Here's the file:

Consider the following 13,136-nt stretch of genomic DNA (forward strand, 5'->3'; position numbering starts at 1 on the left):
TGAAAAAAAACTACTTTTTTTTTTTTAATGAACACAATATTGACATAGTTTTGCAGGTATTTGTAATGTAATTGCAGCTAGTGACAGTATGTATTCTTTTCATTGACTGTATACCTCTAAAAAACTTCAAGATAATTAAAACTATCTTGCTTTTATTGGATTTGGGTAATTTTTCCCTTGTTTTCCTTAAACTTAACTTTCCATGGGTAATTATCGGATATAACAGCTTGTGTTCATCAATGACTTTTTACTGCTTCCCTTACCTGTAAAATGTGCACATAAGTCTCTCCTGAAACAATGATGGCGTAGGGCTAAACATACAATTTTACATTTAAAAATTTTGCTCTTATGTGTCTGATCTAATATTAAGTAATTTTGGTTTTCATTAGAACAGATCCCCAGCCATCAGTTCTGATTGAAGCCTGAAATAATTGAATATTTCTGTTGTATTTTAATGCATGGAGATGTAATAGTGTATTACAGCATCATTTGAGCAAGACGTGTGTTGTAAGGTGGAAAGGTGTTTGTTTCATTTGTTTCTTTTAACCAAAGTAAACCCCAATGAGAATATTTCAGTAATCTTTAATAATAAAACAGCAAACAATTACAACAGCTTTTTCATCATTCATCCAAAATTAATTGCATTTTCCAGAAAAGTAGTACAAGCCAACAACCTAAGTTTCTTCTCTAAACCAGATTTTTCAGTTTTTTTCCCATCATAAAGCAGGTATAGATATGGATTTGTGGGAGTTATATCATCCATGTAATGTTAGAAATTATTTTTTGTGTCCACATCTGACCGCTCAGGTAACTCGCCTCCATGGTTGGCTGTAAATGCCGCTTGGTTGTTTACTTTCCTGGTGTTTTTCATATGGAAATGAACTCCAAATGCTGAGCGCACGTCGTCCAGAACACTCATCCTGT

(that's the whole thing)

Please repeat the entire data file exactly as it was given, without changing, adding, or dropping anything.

Consider the following 13,136-nt stretch of genomic DNA (forward strand, 5'->3'; position numbering starts at 1 on the left):
TGAAAAAAAACTACTTTTTTTTTTTTAATGAACACAATATTGACATAGTTTTGCAGGTATTTGTAATGTAATTGCAGCTAGTGACAGTATGTATTCTTTTCATTGACTGTATACCTCTAAAAAACTTCAAGATAATTAAAACTATCTTGCTTTTATTGGATTTGGGTAATTTTTCCCTTGTTTTCCTTAAACTTAACTTTCCATGGGTAATTATCGGATATAACAGCTTGTGTTCATCAATGACTTTTTACTGCTTCCCTTACCTGTAAAATGTGCACATAAGTCTCTCCTGAAACAATGATGGCGTAGGGCTAAACATACAATTTTACATTTAAAAATTTTGCTCTTATGTGTCTGATCTAATATTAAGTAATTTTGGTTTTCATTAGAACAGATCCCCAGCCATCAGTTCTGATTGAAGCCTGAAATAATTGAATATTTCTGTTGTATTTTAATGCATGGAGATGTAATAGTGTATTACAGCATCATTTGAGCAAGACGTGTGTTGTAAGGTGGAAAGGTGTTTGTTTCATTTGTTTCTTTTAACCAAAGTAAACCCCAATGAGAATATTTCAGTAATCTTTAATAATAAAACAGCAAACAATTACAACAGCTTTTTCATCATTCATCCAAAATTAATTGCATTTTCCAGAAAAGTAGTACAAGCCAACAACCTAAGTTTCTTCTCTAAACCAGATTTTTCAGTTTTTTTCCCATCATAAAGCAGGTATAGATATGGATTTGTGGGAGTTATATCATCCATGTAATGTTAGAAATTATTTTTTGTGTCCACATCTGACCGCTCAGGTAACTCGCCTCCATGGTTGGCTGTAAATGCCGCTTGGTTGTTTACTTTCCTGGTGTTTTTCATATGGAAATGAACTCCAAATGCTGAGCGCACGTCGTCCAGAACACTCATCCTGT